Tucked within the emerging technology enclave in Brooklyn, N.Y., is a little-known company putting state-of-the-art technology like 3D printers and collaborative robots (cobots) to work to create a manufacturing production facility that can compete with the likes of traditional injection molders.
At Voodoo Manufacturing, a couple hundred low-end 3D printers churn out product from dawn to dusk. With human operators tending to the printer farm, Voodoo saw only a 30-40 percent printer utilization rate—dropping to nothing overnight when operators weren’t around. All of that changed when Voodoo put a Universal Robots UR10 cobot into play. Now, the UR10 automates a key task in Voodoo’s 3D printing workflow—harvesting parts and swapping out the build plate—and the company is looking to expand the operation to include removal of scaffolding material. With laborious maintenance tasks automated through the use of cobots, Voodoo can now redirect operators to attend to more pressing business matters that still require human intervention.
Voodoo Manufacturing employs cobots to automate the loading and unloading of plates in its 3D printing manufacturing farm.
“By doing this, we keep our printers up and running 24/7 so we get more utilization out of the factory and we make more money,” explains Jonathan Schwartz, co-founder and chief product officer for Voodoo Manufacturing. “Operators can then work on processes that require more of a human touch—vetting orders for manufacturability, for example, or deciding on the best way to carry out production of orders. Our vision for factory employees is not to have them be the ones responsible for keeping systems running, but to do things that require more skill and creativity.”
As the fourth industrial revolution and smart factories begin to take shape, there is lots of talk and apprehension about automation and robots commandeering the workplace and replacing human operators on production lines and maintenance crews. The International Federation of Robotics is forecasting 18 percent growth in industrial robot installations in 2017, with 15 percent growth for the years between 2018 and 2020. By 2019, 35 percent of leading organizations in logistics, health, utilities and resources will be well down the path of exploring how to leverage robots to automate operations, according to International Data Corp.
Though some jobs will certainly be lost to automation, most industry watchers are predicting a new genre of collaboration where robots augment rather than replace human workers. In addition, a surge of new technologies from augmented and virtual reality (AR/VR) to exoskeletons and new mobile and social analytics tools will change the way plant personnel work, creating a newly empowered operator focused on problem solving and more creative tasks in lieu of manual labor.
“No one dreams of standing around in front of machines and hitting the start button over and over,” says Daymon Thompson, U.S. product manager at Beckhoff Automation. “This gives operators the opportunity to do something with more advanced skills or lets maintenance guys grow their skills to earn higher salaries.”
With its TwinCAT PC-based control system, Beckhoff sees its role in Industry 4.0 and the next-generation operator as a key technology enabler for interoperability. Through use of both information technology (IT) and operational technology (OT) open standards, such as OPC UA and MQTT, machine control providers can leverage TwinCAT to support and integrate a range of new technologies, including new wearable devices or AR/VR tools into new automation workflows. They can also use TwinCAT Analytics software to capture data and generate insights that could lead to advanced operations such as predictive and, eventually, self-correcting maintenance.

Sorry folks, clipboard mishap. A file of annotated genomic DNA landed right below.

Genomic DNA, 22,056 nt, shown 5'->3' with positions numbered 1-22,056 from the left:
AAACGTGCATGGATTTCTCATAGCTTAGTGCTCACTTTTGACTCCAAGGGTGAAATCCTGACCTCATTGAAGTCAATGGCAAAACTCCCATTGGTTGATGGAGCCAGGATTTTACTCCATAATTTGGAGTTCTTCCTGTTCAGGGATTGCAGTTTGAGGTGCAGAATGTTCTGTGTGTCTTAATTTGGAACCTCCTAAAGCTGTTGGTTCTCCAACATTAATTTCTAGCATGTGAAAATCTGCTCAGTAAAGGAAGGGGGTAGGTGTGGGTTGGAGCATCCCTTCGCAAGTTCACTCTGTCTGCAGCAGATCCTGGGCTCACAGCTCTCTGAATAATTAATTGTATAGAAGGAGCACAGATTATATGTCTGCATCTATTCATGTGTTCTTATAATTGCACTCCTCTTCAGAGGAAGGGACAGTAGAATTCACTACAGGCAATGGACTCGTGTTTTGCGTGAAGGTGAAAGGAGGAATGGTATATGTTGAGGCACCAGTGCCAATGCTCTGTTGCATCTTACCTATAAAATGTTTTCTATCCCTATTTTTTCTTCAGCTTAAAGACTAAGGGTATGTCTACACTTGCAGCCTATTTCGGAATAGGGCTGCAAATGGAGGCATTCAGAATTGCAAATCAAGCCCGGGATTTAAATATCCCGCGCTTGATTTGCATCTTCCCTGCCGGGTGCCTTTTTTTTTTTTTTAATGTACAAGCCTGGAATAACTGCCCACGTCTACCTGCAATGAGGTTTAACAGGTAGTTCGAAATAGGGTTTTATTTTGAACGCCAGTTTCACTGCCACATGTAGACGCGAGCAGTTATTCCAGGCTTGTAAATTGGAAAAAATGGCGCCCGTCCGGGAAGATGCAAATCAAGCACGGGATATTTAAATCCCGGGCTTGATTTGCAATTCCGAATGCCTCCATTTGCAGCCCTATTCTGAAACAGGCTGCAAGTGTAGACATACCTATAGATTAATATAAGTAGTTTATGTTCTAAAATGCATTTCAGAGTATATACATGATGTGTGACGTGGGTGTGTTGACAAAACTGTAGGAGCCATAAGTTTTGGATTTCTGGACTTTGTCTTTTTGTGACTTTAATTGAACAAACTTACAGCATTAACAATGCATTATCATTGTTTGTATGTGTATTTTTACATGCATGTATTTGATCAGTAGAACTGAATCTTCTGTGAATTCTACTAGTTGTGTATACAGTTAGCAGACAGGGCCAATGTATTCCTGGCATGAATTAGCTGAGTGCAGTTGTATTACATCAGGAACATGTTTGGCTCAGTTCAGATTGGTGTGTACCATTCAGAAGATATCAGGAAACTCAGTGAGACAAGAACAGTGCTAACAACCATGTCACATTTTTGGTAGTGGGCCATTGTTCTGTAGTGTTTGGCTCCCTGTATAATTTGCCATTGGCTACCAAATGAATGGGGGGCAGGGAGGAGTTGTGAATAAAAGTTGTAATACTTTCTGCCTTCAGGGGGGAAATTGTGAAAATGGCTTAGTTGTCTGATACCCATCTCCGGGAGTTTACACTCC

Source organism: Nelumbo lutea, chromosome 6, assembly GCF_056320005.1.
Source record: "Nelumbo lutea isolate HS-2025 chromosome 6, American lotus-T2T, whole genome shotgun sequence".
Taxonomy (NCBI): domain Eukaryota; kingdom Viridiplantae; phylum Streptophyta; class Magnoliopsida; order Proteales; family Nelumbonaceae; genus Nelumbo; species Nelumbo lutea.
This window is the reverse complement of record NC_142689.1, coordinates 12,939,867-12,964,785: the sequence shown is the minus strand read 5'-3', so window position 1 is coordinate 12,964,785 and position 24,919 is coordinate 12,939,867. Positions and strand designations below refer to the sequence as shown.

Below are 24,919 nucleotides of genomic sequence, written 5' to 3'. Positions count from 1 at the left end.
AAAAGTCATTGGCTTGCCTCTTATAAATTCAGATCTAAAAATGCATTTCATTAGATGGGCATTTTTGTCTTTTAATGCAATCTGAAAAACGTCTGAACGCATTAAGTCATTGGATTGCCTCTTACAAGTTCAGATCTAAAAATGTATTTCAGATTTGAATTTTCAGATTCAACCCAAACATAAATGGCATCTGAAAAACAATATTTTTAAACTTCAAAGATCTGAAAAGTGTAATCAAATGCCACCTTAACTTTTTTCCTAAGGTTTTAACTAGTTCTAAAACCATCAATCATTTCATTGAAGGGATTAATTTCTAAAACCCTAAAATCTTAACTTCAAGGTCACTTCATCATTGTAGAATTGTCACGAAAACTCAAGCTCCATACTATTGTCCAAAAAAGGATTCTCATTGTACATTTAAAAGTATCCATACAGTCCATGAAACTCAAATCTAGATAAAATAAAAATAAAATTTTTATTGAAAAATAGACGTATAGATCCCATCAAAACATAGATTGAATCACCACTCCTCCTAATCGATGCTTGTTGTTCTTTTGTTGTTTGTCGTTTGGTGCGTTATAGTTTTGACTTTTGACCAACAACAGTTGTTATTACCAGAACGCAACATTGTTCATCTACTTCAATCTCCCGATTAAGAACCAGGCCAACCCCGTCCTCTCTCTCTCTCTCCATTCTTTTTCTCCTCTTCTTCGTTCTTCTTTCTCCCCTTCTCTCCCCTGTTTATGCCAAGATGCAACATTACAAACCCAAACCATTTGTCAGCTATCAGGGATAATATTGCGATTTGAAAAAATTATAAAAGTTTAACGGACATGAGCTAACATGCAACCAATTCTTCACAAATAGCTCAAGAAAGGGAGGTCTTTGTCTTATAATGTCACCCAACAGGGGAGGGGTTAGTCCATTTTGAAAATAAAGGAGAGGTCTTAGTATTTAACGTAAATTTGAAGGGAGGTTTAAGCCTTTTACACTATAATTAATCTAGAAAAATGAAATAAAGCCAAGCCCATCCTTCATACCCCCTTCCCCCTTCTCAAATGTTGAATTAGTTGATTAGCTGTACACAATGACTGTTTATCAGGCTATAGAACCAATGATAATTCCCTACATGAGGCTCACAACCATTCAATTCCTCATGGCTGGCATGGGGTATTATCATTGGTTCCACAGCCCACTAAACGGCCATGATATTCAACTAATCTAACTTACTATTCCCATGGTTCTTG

“If you look at the man-machine balance in the manufacturing line, you want the operator to be busy so they can optimize their time,” Thompson explains. “If the machines can run longer unattended, the operator can run more machines.”
Along with analytics, there are a variety of other emerging technologies poised to transform the average plant floor worker into a high-tech powerhouse.
Role-based apps and social tools
Even before an investment in cobots, AR/VR or other cutting-edge technologies, PTC believes the logical first step in empowering plant and maintenance personnel is making the leap in operational intelligence. That means technology that can serve up better data to enable quality improvements and cost reduction as well as help increase a manufacturer’s flexibility and agility, says JP Provencher, PTC’s vice president for manufacturing strategy and solutions.
“Manufacturers aren’t looking to buy more robots and machines to replace everyone on the shop floor as their first step,” Provencher explains. “They first want to understand where they need to perform better and make investments in people and machines on the factory floor.”
To that end, PTC’s ThingWorx Manufacturing Apps collect and unify data culled from enterprise business systems and sensored industrial equipment, delivering it to users for real-time insights based on their individual roles.
For example, ThingWorx Controls Advisor gives control engineers the ability to rapidly connect to and remotely visualize data from any programmable logic controller (PLC), Internet of Things (IoT) gateway or connected asset, allowing them to easily monitor and troubleshoot equipment and keep abreast of communication errors that could result in loss of critical production data. ThingWorx Asset Advisor, aimed at maintenance and service technicians, remotely monitors and detects anomalies across equipment, providing the user with real-time visibility into the health and status of critical assets and helping them minimize unplanned downtime. ThingWorx Production Advisor gives production managers a real-time view into production status and key performance indicators (KPIs), such as availability, performance, quality and overall equipment effectiveness (OEE). Armed with this data, they gain actionable intelligence that will assist them in faster and more proactive decision-making to fix problems and drive continuous improvement on the shop floor.
“Our first step is to empower the workers in the factory with data they’ve always needed, but today, is trapped in different silos,” Provencher says.